New Research From Psychological Science

Read about the latest research published in Psychological Science:

Associative Learning of Social Value in Dynamic Groups

Oriel FeldmanHall, Joseph E. Dunsmoor, Marijn C. W. Kroes, Sandra Lackovic, and Elizabeth A. Phelps

The researchers examined value-based learning in social situations in two experiments. In the first experiment, participants received large monetary offers from “good” dictators and small monetary offers from “bad” dictators. The good and bad dictators then offered similar monetary amounts while partnered with a novel dictator. Participants indicated how much they trusted the original dictators, their partners, and never-before seen dictators and recalled how much money each dictator had given them. The second experiment was similar to the first, except participants played a robbery game in which robbers stole more money (greedy robbers) or less money (kind robbers). The researchers found that the value of the original actor (dictator or robber) was associated with their partner only in the kind-robber situation. This was also the only situation in which participants’ recall of the monetary offer of the original actor and their partner was equally accurate. The authors suggest that the transfer of value from one social actor to another may depend on factors that influence attention and learning, such as whether expectations of behavior are violated and whether partners add information beyond that provided by the original actor.

The Mismeasurement of Mind: Life-Span Changes in Paired-Associate-Learning Scores Reflect the”Cost” of Learning, Not Cognitive Decline

Michael Ramscar, Ching Chu Sun, Peter Hendrix, and Harald Baayen

Age-related declines in performance on paired-associate-learning (PAL) tests have been used as evidence for age-related cognitive declines; however, research has suggested that certain factors influence learning on this test in ways that are a function of participants’ experience and may not reflect cognitive decline. The researchers predicted patterns of score changes on PAL tests using models that accounted for associative-learning processes. The models indicated that as experience increases, meaningless word pairs (e.g., jury-eagle) become more difficult to learn. This means that age-related declines in PAL scores could reflect learning costs associated with older adults’ increased language experience rather than cognitive decline. These modeled results were supported in a behavioral test in which monolingual German speakers and bilingual Mandarin-German speakers of different ages completed PAL tests in German (all participants) and Mandarin (bilingual speakers only).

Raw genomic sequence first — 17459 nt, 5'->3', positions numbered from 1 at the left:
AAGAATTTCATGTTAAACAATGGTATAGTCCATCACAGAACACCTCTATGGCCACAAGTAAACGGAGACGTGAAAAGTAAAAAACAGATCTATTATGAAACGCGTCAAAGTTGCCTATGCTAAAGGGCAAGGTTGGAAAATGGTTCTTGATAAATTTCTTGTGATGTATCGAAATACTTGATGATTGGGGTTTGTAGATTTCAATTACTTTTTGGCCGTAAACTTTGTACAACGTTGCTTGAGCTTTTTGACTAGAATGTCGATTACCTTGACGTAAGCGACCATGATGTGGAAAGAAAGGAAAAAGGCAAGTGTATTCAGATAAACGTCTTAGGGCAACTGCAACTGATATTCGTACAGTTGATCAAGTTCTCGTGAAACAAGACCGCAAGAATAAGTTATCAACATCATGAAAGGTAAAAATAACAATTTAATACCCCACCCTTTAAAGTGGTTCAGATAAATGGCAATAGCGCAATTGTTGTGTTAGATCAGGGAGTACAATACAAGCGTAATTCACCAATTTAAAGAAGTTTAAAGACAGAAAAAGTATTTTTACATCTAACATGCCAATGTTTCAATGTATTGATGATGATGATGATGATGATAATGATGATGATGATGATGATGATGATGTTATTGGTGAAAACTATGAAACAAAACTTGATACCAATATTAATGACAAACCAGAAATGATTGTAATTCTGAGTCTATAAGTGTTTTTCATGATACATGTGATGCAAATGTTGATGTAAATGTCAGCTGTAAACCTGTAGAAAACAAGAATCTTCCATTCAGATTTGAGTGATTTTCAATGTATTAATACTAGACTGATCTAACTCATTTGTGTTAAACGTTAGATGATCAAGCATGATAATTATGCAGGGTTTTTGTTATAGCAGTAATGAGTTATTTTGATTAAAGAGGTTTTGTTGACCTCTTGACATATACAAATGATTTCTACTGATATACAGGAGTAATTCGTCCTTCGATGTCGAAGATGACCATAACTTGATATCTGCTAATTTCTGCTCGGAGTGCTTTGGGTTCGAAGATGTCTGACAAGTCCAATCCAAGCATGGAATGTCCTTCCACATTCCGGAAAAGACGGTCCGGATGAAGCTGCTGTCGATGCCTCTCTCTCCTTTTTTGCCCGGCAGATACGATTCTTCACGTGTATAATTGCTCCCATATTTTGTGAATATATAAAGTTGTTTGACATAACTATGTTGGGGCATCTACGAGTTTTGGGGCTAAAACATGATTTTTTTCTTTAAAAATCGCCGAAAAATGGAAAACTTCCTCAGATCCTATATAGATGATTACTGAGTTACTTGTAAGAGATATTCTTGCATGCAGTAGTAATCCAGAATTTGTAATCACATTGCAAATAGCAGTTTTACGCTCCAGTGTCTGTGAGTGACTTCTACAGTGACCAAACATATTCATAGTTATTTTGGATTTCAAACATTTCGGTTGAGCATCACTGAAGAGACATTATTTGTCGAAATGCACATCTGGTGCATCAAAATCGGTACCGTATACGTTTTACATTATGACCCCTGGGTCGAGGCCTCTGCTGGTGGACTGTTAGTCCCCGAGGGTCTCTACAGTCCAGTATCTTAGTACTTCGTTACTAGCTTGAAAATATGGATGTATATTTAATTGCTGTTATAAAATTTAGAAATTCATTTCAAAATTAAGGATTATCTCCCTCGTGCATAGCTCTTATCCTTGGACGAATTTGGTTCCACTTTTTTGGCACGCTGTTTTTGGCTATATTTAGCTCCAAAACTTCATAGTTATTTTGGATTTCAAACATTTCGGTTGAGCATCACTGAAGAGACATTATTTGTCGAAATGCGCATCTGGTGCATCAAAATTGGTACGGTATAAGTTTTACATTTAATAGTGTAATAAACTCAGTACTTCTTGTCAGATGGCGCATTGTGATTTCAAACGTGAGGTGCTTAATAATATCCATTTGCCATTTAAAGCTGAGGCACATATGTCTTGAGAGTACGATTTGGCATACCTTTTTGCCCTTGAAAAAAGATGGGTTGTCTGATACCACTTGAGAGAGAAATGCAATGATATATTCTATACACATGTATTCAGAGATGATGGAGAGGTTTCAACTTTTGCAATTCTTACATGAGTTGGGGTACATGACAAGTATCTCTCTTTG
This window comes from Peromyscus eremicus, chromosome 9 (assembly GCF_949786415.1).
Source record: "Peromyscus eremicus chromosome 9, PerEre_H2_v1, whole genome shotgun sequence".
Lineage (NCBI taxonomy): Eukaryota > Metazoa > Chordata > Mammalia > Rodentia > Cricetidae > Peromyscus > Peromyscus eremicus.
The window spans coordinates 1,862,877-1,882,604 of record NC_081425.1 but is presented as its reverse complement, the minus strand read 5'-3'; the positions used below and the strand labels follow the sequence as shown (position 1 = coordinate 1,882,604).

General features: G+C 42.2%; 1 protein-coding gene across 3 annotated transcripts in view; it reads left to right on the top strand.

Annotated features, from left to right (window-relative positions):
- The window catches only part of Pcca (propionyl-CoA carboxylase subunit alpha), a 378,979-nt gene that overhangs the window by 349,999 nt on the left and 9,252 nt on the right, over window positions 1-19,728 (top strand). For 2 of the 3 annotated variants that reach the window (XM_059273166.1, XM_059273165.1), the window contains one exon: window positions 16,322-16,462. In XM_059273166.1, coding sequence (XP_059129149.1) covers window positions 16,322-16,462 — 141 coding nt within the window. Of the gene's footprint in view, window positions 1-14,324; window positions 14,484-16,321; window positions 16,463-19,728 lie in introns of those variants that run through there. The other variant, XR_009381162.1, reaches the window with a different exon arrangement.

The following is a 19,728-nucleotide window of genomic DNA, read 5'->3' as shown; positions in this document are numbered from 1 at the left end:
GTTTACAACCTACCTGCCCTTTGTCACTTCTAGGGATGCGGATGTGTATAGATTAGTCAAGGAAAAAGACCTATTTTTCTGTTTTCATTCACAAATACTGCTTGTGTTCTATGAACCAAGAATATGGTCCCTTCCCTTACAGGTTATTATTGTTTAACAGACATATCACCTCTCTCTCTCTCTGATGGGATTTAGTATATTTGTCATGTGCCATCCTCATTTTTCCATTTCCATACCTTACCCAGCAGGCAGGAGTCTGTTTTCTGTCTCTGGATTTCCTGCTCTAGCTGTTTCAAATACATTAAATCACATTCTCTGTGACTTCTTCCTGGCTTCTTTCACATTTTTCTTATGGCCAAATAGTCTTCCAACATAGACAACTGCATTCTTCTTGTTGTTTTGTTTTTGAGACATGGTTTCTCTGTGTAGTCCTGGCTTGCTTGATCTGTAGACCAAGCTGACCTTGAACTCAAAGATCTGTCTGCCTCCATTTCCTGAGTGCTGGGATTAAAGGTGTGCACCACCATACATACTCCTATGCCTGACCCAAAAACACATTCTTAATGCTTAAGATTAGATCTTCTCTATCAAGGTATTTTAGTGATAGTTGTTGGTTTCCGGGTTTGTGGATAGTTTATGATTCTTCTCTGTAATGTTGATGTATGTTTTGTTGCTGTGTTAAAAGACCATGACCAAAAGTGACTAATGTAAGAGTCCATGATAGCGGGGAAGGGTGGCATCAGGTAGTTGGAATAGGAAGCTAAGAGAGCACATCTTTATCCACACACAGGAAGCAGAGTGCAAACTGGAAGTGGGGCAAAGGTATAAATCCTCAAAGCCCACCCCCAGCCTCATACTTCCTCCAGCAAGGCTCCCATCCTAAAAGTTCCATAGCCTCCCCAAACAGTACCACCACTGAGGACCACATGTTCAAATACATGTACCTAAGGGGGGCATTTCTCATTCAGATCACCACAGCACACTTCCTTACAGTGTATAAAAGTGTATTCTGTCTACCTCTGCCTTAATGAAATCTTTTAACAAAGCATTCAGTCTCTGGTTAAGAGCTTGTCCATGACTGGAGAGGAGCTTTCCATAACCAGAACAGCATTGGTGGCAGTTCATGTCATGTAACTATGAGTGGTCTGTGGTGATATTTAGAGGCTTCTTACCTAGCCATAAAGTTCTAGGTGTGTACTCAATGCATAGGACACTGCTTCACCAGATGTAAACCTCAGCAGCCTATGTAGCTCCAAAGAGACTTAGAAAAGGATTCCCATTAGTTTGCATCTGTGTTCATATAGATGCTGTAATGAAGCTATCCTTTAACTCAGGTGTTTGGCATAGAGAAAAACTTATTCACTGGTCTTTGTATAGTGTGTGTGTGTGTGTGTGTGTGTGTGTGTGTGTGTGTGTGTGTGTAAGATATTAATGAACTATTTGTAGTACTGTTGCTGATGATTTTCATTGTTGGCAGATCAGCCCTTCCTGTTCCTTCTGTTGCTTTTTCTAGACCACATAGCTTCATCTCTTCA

For Whom the Mind Wanders, and When, Varies Across Laboratory and Daily-Life Settings

Michael J. Kane, Georgina M. Gross, Charlotte A. Chun, Bridget A. Smeekens, Matt E. Meier, Paul J. Silvia, and Thomas R. Kwapil

Mind wandering generally occurs spontaneously in daily life. In contrast, lab-based studies often examine mind wandering by directing participants to engage in mind wandering. The researchers examined how personality and cognitive constructs are related to mind wandering in lab-based and daily-life studies by having participants complete lab-based tasks assessing working memory capacity, attention restraint, attention constraint, the propensity for task-unrelated thoughts, and personality traits. Participants then completed an experience sampling component in which they answered questions regarding current mind wandering, efforts to concentrate, current activity, and emotional context eight times a day for 1 week. The researchers found individual differences in how cognitive and personality factors related to mind wandering. In addition, results found in one research context (lab or daily life) were often not found in the other, indicating that context matters for mind wandering and that a purely lab-based understanding of mind wandering may lead to an incomplete understanding of this phenomenon.

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